It may surprise some readers to know that, although I am from the UK, I spent part of my life growing up in the USA. I have fond memories of Rochester, Minnesota which was the place where I learned what “winter” really means (the British view of what constitutes ‘snowfall’ is very different to a Minnesotan’s). I enjoyed learning about the cultural differences, and learned a lot about how quirky British people really are. Being outside of my own national culture made me realise how over-politeness and an obsession with ‘fair play’ and queuing really does typify the British psyche.
It was a fantastic opportunity, and I enjoyed studying at a US school. The curriculum was different and when I moved up to the next grade at an age of ten or eleven years, there was an increased focus on learning music. I remember, vividly, speaking to one of my trusted classmates who told me:
“This year you have to choose an instrument, and get good at it. If you don’t choose an instrument, you have to join the choir”.
A Common Response: “Choosing the Best of a Bad Lot”
As practitioners of business analysis, we help facilitate valuable change in organisations. We help our organisations strive towards their organisational objectives, and in doing so we help to define, instil and reinforce change. Yet, whilst we may be progressing objectives that seem exciting and empowering to us, we might find that some stakeholders resist the change. We might even sense that some people fear change altogether.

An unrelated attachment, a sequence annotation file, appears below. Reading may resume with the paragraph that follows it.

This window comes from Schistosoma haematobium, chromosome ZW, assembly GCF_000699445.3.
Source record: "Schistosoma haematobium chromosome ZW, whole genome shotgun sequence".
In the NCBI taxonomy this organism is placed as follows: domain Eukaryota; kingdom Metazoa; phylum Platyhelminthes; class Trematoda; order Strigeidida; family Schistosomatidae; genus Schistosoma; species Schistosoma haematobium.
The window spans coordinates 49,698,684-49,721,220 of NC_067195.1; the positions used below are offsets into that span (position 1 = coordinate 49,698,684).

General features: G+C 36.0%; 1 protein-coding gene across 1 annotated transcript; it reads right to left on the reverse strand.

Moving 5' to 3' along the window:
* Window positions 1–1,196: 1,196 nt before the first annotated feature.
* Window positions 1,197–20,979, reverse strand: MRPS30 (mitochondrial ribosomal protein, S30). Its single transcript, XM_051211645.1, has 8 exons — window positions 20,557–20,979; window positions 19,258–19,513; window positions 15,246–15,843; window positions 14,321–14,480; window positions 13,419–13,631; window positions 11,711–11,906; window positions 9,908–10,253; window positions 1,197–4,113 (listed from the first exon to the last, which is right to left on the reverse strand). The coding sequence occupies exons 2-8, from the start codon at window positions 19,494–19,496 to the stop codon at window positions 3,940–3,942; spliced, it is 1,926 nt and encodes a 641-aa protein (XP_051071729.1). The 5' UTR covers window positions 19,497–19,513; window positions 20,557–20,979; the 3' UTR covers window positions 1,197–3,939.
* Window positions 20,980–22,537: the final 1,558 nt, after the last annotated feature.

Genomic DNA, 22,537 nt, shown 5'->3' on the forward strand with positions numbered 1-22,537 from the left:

When talking about resistance and fear of change, I am always reminded of a situation I observed over a decade ago, which is as relevant now as it was then. A contact centre was rationalising its processes and office space, and started to standardise workers’ desk space. It was seemingly positive and non-contentious—people would get new equipment—yet one seemingly insurmountable issue emerged. Yet it seemed so minor…